Prexy STEVE pointed out that the MORE'S are really an involved Rotary Family - Shirley with the Auxiliary, son Jeff with our Internet, and PETER is so many of our activities - a well-deserved reminder of their dedicated service. Shirley announced the coming Auxiliary Program at the Huntington Library on April 11th, which will be led by our own ART HENRY as on-site expert - call Petie HENKES to see if you can still sign up. Next up was PP MIKE NEWMAN who, more or less, announced a short meeting right after lunch today of the still-standing attorneys in WVRC - note that there are only two of these who are not senior active! Naturally, the MATSON/Watson issue was touched upon, but now seems to be at rest. YOE announced the forthcoming Group Study Exchange planning meeting, which will be next Wednesday, April 4th, at Dolores on Santa Monica Blvd. - everyone is invited, but note, it's at 0700!

And on that subject, the initial welcoming party will be next Sunday, the 8th in Downey - this is particularly important for the five host families, so they can meet their coming guests. The hosts are PP CHRIS GAYNOR, PP STEVE SCHERER, CLARK McQUAY, PP TOM LENEHEN and YOE - you should have my e-mail on this already,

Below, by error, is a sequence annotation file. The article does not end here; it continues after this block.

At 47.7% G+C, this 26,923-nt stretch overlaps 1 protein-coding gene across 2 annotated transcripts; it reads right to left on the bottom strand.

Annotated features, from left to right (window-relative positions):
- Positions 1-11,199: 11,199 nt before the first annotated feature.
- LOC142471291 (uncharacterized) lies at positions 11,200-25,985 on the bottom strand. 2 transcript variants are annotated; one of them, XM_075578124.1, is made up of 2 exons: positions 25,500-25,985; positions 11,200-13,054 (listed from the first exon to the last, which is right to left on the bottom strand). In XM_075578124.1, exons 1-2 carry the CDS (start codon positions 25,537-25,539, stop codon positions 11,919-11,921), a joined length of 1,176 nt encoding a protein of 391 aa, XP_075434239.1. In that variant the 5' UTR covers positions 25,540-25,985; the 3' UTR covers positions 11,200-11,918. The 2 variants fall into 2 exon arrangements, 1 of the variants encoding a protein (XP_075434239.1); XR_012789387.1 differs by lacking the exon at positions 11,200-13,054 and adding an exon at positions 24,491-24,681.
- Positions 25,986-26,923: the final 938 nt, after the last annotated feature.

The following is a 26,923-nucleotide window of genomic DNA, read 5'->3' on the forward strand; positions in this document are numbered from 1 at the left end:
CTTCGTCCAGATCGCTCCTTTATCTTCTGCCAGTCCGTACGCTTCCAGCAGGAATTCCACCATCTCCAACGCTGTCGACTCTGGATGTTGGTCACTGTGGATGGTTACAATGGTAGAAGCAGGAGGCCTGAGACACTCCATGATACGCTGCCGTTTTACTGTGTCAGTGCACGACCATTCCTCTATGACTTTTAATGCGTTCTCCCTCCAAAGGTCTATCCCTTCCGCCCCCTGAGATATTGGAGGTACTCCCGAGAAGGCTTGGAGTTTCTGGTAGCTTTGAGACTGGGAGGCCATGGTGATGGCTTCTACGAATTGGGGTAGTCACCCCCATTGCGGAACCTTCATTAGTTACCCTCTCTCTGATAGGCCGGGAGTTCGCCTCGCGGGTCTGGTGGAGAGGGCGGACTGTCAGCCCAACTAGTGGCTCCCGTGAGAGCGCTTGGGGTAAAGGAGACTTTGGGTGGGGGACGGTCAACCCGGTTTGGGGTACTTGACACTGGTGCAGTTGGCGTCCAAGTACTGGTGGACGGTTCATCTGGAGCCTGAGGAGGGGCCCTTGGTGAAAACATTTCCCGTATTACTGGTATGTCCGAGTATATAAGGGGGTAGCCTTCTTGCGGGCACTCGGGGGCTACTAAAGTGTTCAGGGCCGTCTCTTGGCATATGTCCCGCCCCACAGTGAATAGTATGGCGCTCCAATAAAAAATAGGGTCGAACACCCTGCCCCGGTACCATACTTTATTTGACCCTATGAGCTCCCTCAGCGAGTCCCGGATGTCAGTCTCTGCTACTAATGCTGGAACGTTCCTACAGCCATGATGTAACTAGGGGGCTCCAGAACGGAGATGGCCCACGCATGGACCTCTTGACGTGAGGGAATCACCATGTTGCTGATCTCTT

and I need to know if you can attend on the 8th, please. A QUICK PITCH -

In our somewhat scattershot political offerings, Jill Barad was introduced by her friend, Ross Hopkins. Jill is running for the Fifth District City Council seat, and she has had a long and distinguished career in various phases of volunteering in City government. She heads her own public relations firm, and her main theme is the need to correct and improve the complicated business tax that LA firms have to pay. A good idea, but we still have to look at fairness - who gets how much time to promote their candidacy? (there are something like ELEVEN candidates for the 5th District - since we can't have them all, should we have any?)